In Geneva, a team of experts commissioned by the UN’s highest human rights body to investigate human rights violations in Ukraine said Friday that the first investigation has revealed evidence of war crimes committed in the country after Russia’s invasion nearly seven months ago.
The experts of the Commission of Inquiry into Ukraine, commissioned earlier this year by the Human Rights Council, have so far focused on four regions: Kiev, Chernihiv, Kharkiv and Sumy.
They presented their most comprehensive findings to date, citing testimonies of former detainees of beatings, electric shocks and forced nudity in Russian detention centers, and expressing serious concern about executions in the four regions.
“We were struck by the high number of executions in the areas we visited. The commission is currently investigating such deaths in 16 cities and settlements,” said Erik Mose, the commission’s chairman. He said his team had received and documented “credible allegations related to many more executions”.
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Mose said an unspecified number of Russian soldiers committed crimes of sexual or gender-based violence, with victims ranging in age from four to 82.
Separately, Ukrainian officials say 436 bodies have been exhumed from a mass grave in the eastern city of Izium, 30 of them with visible signs of torture.
Kharkiv region governor Oleh Synyehubov and region police chief Volodymyr Timoshko told reporters in Izium on Friday that three more graves have been found in areas recaptured by Ukrainian forces this month in a counteroffensive.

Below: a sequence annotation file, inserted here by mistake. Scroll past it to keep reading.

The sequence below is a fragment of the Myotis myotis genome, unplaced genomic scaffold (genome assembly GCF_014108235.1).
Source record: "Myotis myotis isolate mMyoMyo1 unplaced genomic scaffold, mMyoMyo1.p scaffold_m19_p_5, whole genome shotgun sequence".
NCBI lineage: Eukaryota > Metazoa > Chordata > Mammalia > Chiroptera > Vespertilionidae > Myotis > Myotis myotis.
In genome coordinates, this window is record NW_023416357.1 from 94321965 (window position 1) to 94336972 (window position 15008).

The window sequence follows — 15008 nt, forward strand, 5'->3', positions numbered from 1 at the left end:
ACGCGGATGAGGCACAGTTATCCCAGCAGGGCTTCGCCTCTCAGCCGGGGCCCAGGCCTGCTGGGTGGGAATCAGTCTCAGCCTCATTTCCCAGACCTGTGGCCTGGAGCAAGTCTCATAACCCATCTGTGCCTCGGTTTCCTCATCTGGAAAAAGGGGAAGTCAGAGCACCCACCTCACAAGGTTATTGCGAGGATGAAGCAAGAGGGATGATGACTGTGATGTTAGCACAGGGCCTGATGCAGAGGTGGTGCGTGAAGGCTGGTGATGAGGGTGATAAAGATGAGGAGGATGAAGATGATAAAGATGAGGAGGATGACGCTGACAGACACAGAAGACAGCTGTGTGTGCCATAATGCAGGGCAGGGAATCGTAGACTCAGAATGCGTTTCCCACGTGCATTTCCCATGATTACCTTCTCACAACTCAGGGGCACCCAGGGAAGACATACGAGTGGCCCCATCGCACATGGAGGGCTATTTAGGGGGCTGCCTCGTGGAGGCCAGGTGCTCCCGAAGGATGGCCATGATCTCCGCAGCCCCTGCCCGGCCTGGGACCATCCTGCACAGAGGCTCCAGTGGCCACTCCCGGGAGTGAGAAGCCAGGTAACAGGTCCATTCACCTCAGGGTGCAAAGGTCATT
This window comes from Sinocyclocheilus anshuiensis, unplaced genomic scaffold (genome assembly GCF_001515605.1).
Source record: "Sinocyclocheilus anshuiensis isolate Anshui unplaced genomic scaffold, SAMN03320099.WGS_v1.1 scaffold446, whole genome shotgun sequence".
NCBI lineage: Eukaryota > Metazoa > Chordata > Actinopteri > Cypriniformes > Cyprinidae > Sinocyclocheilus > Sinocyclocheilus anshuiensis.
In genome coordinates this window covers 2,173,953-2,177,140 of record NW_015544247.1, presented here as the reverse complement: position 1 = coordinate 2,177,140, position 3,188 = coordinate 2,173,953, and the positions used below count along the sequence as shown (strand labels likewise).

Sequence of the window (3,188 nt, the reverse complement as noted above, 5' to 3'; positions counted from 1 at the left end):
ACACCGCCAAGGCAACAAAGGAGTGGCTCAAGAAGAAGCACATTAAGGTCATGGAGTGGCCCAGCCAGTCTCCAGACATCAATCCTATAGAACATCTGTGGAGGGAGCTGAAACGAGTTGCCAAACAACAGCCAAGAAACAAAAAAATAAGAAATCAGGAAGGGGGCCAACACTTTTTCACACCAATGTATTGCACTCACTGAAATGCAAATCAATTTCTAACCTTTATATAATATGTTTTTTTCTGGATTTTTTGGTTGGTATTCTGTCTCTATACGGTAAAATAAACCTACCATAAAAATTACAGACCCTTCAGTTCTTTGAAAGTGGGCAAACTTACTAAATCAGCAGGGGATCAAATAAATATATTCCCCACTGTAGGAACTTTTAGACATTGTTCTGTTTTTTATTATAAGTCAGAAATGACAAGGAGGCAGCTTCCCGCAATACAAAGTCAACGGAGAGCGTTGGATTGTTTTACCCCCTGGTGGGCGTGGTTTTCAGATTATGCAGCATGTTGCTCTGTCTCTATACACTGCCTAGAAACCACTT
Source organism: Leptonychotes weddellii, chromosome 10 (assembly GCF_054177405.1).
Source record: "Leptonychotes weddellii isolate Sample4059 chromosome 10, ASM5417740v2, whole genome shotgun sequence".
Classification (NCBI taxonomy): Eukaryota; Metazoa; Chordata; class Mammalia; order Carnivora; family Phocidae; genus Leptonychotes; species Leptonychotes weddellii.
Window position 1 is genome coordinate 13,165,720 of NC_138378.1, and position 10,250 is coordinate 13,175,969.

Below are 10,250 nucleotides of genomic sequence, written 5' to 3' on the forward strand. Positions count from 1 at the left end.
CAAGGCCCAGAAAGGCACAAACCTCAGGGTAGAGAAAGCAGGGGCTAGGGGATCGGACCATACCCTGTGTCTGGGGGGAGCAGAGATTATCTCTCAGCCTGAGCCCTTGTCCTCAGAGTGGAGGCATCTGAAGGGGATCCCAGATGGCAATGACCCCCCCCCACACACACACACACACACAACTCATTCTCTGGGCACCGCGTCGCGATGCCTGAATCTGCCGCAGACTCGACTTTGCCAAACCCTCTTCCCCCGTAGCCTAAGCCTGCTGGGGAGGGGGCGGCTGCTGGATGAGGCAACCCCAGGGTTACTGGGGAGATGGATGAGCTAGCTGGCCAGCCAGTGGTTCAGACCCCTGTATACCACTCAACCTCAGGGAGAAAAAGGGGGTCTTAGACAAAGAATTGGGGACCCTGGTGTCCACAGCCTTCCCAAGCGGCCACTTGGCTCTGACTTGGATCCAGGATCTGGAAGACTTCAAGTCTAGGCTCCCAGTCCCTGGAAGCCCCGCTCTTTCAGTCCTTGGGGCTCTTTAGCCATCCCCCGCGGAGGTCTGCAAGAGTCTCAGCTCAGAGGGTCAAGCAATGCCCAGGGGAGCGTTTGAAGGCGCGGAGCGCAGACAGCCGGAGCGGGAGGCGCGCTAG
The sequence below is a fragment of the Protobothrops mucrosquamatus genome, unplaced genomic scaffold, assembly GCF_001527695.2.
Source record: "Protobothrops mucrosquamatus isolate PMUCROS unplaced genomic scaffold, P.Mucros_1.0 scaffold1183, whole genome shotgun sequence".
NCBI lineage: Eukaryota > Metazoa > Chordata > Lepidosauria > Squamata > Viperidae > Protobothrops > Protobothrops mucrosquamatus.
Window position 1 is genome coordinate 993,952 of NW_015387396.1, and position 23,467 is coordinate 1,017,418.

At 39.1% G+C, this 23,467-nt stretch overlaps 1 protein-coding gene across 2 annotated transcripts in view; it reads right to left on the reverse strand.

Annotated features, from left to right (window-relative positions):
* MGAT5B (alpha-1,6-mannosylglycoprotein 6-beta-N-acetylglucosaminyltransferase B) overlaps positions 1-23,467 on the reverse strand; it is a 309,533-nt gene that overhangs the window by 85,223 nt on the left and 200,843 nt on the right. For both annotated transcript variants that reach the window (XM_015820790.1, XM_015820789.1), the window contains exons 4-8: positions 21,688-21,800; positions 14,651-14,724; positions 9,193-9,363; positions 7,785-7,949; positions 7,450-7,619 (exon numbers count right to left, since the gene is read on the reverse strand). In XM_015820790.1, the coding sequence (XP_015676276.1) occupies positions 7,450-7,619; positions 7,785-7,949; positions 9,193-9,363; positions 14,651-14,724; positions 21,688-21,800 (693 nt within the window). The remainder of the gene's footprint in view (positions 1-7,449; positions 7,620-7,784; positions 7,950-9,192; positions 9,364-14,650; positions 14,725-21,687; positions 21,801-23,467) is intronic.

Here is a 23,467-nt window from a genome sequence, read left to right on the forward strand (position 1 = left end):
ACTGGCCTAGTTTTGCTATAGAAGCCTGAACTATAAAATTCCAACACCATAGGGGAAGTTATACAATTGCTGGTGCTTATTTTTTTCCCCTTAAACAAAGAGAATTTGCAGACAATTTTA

Meanwhile, Mos said his team had investigated two cases of mistreatment of Russian soldiers by Ukrainian troops.
Explosions heard in Melitopol, Mykolaiv
Russian and Ukrainian forces exchange fire as both sides refuse to give up ground.
Ukraine’s presidential office said Friday that at least 10 civilians have been killed and 39 others injured by Russian shelling in nine Ukrainian regions in the past 24 hours.
It said fighting in the Russian-occupied south of Kherson has continued despite the vote, while Ukrainian forces have launched 280 attacks on Russian command posts, ammunition depots and weapons in the region.
Heavy fighting continued in the Donetsk region, where Russian attacks targeted Toretsk and Sloviansk, as well as several smaller towns. Russian shelling in Nikopol and Marhanets on the western bank of the Dnieper River has resulted in the deaths of two people and the wounding of nine in Marhanets.
Vitaliy Kim, governor of the Mykolaiv region of southern Ukraine, which borders the Kherson region, said there were explosions in the city of Mykolaiv in the early hours of Friday.
Pro-Russian officials in the Zaporizhzhya region reported a loud explosion in the center of Melitopol, a city Moscow captured early in the war. Official Vladimir Rogov gave no details about the cause of the explosion and whether there were any damage and casualties.
Moscow-backed authorities in the Donetsk region also accused Ukrainian troops of shelling the region’s capital Donetsk city and the nearby city of Yasynuvata.